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Letter from California, Part 3

To Tad Friend, c/o The New Yorker

By Betsey Culp

Which brings us to homelessness, and the most puzzling statement in your article: “by my count one recent afternoon, there were thirty-three people living on United Nations Plaza within view of the mayor’s office.” If Newsom had taken out his telescope on that afternoon, he could indeed have seen UN Plaza. On a Thursday, he would have seen the central walkway lined with tents for the weekly flea market. On Wednesdays and Fridays, he could have watched customers — Asians from the nearby Tenderloin, city office workers, tourists — buying produce at the farmers’ market. Off and on during the summer, he would have seen people eating their lunch and listening to a noontime concert.

UN Plaza is public space.

On the afternoon you chose to make your informal survey, Newsom might also have seen some shabbily dressed men and women sitting on the curbs that define the grassy areas in the plaza (the city removed all the benches several years ago to prevent people from sleeping there). Some of them may have had shopping carts. Some of them may even have been homeless. But not one of them was living in the plaza. Every night the Department of Public Works dispatches one of its “big trucks” to hose down the area, making sure that no one plans to camp out there. During the day, a group of men has also taken to gathering on the perimeter of a large monument to California’s settlers that splits the street just west of the plaza. They scatter quickly when a DPW truck arrives at lunchtime, shooting arcs of water over the entire statue to the amusement of diners in the Asian Art Museum café alongside.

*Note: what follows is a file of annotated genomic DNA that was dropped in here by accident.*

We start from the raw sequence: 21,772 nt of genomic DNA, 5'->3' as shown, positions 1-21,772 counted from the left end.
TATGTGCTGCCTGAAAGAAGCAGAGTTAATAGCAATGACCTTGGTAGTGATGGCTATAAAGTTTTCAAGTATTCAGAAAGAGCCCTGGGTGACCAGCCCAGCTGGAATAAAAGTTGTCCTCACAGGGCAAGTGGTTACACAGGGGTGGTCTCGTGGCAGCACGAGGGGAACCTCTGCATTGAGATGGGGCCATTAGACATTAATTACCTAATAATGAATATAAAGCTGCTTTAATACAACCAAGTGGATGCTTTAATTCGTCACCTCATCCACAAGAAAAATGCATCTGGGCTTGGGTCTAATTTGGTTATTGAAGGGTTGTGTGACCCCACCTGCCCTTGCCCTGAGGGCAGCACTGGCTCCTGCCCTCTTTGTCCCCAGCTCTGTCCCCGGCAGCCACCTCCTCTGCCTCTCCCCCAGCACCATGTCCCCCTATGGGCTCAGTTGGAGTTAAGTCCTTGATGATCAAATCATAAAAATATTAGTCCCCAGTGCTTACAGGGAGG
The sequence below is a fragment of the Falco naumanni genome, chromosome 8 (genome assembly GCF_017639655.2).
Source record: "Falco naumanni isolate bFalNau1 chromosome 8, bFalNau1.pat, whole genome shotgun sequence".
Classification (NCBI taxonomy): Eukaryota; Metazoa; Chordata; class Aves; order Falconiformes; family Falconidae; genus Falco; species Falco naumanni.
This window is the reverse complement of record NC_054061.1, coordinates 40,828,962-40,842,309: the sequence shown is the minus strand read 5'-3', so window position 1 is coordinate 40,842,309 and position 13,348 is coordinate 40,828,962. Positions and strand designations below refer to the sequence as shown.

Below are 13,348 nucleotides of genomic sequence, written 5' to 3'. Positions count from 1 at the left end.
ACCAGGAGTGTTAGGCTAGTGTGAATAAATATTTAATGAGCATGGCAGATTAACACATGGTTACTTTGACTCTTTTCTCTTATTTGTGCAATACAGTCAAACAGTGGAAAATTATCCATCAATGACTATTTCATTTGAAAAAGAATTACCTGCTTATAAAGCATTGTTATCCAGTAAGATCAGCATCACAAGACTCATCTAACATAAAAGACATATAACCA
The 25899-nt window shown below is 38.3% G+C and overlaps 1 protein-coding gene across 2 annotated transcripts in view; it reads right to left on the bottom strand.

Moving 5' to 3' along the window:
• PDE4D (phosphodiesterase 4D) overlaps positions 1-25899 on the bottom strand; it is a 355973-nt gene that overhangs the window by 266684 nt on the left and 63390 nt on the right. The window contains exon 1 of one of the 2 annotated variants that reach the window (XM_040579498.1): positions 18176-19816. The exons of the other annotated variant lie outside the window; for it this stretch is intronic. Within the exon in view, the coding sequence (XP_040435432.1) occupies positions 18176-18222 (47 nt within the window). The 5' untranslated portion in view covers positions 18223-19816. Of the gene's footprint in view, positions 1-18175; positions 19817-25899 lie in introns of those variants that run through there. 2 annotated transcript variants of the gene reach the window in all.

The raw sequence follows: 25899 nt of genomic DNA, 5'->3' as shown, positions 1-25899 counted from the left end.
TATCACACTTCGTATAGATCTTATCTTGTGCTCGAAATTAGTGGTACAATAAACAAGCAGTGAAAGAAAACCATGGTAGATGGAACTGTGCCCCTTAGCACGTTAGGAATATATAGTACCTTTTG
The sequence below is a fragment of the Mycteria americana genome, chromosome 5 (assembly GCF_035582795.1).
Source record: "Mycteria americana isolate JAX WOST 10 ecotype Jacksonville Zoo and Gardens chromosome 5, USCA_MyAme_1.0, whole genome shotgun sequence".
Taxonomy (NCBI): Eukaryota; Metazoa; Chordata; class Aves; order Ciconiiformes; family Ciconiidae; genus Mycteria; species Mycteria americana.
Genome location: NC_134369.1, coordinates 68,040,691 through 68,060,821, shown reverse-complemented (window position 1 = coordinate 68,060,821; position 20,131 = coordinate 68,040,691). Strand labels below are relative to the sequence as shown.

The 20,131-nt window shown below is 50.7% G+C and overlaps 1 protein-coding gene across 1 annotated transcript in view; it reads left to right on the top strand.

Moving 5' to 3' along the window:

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It’s hard to tell, just by looking, whether these people are homeless. Nevertheless, as you suggest, a lot of San Franciscans are. Two years ago a survey conducted by the Mayor’s Office of Homelessness came up with a count of 8,600, which homeless advocates dismissed as unrealistically low; San Francisco’s official ten-year “Plan to Abolish Chronic Homelessness,” released last June, places the figure at 15,000. (The population of San Francisco is about 750,000. To give these numbers a New York perspective, multiply by 10.)

Homeless deaths are also high. The figure of 169 that Newsom quoted to you describes the period from July 2002 to July 2003, but it is not an unusual one. More than 135 homeless people died in the city in 2000, and an average of 110 a year during the period from 1987 to 1998. It was this, combined with pressure from downtown businesses, that prompted Newsom into action while he was a supervisor.

But Newsom’s proposals did not fall into a vacuum. In the spring of 2001 the Local Homeless Coordinating Board released a detailed five-year plan called “Continuum of Care.” The broad-based city organization, which includes representatives from labor and business, nonprofit service providers, and formerly homeless people, put together a comprehensive approach to homelessness that covered everything from better data collection to housing construction. In August ten members of the Board of Supervisors voted to make the plan “the City and County of San Francisco’s official homeless policy document.” The eleventh supervisor, Newsom, was absent. Mayor Willie Brown refused to sign the resolution, arguing that it lacked specific financing provisions.